16. Kojima H, Watanabe T, Iwata T, Fukui M (2014) Identification of major planktonic sulfur oxidizers in stratified freshwater lake. PLoS ONE 9:1–7Google Scholar
  17. Kojima H, Watanabe M, Fukui M (2017) Sulfuritortus calidifontis gen. nov., sp. nov., a novel sulfur oxidizer isolated from a hot spring microbial mat. Int J Syst Evol Microbiol 67:1355–1358CrossRefPubMedGoogle Scholar
  18. Kulp TR, Hoeft SE, Asao M, Madigan MT, Hollibaugh JT, Fisher JC, Stolz JF, Culbertson CW, Miller LG, Oremland RS (2008) Arsenic(III) fuels anoxygenic photosynthesis in hot spring biofilms from Mono Lake, California. Science 321:967–970CrossRefPubMedGoogle Scholar
  19. Mandal BK, Suzuki KT (2002) Arsenic round the world: a review. Talanta 58:201–235CrossRefPubMedGoogle Scholar
  20. Martin-Moldes Z, Zamarro MT, del Cerro C, Valencia A, Gomez MJ, Arcas A, Udaondo Z, Garcia JL, Nogales J, Carmona M, Diaz E (2015) Whole-genome analysis of Azoarcus sp. strain CIB provides genetic insights to its different lifestyles and predicts novel metabolic features. Syst Appl Microbiol 38:462–471CrossRefPubMedGoogle Scholar
  21. Meyer-Dombard DR, Amend JP, Osburn MR (2013) Microbial diversity and potential for arsenic and iron biogeochemical cycling at an arsenic rich, shallow-sea hydrothermal vent (Tutum Bay, Papua New Guinea). Chem Geol 348:37–47CrossRefGoogle Scholar
  22. Probst AJ, Castelle CJ, Singh A, Brown CT, Anantharaman K, Sharon I, Hug LA, Burstein D, Emerson JB, Thomas BC, Banfield JF (2017) Genomic resolution of a cold subsurface aquifer community provides metabolic insights for novel microbes adapted to high CO2 concentrations. Environ Microbiol 19:459–474CrossRefPubMedGoogle Scholar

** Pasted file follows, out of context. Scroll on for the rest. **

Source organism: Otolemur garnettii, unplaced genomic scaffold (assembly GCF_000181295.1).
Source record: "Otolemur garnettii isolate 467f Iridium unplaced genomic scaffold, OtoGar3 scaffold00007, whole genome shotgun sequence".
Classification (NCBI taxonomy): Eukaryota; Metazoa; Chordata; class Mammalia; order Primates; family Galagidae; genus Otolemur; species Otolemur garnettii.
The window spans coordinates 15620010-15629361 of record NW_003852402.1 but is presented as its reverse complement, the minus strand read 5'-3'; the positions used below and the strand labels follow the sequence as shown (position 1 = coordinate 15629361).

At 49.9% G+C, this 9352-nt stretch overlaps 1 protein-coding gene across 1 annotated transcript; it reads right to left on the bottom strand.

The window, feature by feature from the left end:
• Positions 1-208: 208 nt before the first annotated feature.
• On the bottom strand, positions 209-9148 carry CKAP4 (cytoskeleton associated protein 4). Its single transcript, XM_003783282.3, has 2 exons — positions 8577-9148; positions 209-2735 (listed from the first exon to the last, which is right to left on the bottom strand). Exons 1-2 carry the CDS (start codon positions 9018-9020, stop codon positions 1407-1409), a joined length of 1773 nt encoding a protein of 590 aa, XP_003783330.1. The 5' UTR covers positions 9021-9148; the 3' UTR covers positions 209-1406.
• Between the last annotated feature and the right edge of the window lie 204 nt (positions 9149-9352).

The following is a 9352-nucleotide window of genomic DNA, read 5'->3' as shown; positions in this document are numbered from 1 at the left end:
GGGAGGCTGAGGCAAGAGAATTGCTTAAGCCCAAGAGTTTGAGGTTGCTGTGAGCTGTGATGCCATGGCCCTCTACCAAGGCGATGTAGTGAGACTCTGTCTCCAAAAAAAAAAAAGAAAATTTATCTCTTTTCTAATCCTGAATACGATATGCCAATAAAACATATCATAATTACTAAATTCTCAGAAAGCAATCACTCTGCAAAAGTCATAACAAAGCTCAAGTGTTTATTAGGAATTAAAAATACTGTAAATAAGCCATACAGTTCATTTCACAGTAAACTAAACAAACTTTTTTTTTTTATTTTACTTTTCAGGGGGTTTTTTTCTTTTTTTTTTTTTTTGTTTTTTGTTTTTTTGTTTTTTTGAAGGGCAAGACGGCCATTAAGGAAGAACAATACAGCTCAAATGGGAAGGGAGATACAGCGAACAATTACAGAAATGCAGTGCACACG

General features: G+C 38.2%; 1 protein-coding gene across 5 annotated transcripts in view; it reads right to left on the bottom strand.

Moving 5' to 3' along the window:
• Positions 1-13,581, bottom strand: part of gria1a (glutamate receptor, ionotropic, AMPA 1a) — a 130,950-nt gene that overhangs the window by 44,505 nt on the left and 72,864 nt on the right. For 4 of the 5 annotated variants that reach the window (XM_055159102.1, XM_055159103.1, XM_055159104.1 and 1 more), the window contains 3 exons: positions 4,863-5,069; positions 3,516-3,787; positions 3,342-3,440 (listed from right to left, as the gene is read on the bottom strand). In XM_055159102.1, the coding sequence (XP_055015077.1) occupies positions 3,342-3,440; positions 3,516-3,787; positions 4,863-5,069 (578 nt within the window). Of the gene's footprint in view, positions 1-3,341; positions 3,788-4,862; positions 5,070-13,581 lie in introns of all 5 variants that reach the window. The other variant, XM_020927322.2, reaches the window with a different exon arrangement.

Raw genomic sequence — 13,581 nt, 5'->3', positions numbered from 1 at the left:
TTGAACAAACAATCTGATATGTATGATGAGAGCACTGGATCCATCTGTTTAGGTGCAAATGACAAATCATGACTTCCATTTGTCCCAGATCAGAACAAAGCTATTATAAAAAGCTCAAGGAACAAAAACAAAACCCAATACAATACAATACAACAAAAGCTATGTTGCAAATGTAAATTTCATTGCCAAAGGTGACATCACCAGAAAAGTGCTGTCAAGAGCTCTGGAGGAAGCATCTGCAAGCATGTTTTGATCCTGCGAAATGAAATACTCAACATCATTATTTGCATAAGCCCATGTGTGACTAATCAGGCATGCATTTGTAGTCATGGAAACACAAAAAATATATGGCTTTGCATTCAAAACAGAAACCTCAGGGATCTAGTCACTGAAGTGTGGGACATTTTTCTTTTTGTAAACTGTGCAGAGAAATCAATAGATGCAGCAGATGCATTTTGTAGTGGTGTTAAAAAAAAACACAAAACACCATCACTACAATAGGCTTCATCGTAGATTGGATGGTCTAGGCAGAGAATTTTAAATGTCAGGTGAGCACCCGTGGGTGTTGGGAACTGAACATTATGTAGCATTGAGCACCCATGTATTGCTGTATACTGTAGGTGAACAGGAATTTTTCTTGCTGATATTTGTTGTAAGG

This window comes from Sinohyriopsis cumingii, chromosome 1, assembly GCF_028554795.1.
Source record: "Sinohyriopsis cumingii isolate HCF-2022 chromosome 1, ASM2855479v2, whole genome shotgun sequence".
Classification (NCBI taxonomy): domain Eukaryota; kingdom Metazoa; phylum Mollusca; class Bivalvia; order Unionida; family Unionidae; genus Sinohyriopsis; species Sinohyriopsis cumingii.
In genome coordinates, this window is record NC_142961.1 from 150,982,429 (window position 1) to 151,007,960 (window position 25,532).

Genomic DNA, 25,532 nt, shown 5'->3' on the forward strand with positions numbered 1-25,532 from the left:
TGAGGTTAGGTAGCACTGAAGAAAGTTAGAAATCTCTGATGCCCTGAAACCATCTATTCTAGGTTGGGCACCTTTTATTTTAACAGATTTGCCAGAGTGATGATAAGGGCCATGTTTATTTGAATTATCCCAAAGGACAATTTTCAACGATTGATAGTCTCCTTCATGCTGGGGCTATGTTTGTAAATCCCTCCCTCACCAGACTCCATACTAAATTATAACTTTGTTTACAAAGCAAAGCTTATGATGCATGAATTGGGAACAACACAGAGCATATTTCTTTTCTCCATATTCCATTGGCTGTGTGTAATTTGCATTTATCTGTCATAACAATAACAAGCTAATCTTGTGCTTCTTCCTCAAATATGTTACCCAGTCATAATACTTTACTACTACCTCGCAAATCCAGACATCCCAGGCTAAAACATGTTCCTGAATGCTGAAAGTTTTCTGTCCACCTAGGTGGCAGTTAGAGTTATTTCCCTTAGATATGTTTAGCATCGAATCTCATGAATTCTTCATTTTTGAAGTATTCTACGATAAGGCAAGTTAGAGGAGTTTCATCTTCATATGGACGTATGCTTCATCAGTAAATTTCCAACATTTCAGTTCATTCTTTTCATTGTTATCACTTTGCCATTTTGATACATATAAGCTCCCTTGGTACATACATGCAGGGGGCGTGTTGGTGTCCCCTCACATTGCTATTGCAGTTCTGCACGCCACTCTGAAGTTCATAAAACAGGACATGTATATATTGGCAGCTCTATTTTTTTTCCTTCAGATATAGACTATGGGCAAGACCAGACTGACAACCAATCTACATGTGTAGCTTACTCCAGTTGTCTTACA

23. Richey C, Chovanec P, Hoeft SE, Oremland RS, Basu P, Stolz JF (2009) Respiratory arsenate reductase as a bidirectional enzyme. Biochem Biophys Res Commun 382:298–302CrossRefPubMedGoogle Scholar
  24. Schloss PD, Westcott SL, Ryabin T, Hall JR, Hartmann M, Hollister EB, Lesniewski RA, Oakley BB, Parks DH, Robinson CJ et al (2009) Introducing mothur: open-source, platform-independent, community-supported software for describing and comparing microbial communities. Appl Environ Microbiol 75:7537–7541CrossRefPubMedPubMedCentralGoogle Scholar
  25. Shankar S, Shanker U, Shikha U (2014) Arsenic contamination of groundwater: a review of sources, prevalence, health risks, and strategies for mitigation. Sci World J 2014:1–18CrossRefGoogle Scholar
  26. Switzer Blum J, Hoeft McCann S, Bennett S, Miller LG, Stolz JR, Stoneburner B, Saltikov C, Oremland RS (2016) A microbial arsenic cycle in sediments of an acidic mine impoundment: Herman Pit, Clear Lake, California. Geomicrobiol J 33:677–689CrossRefGoogle Scholar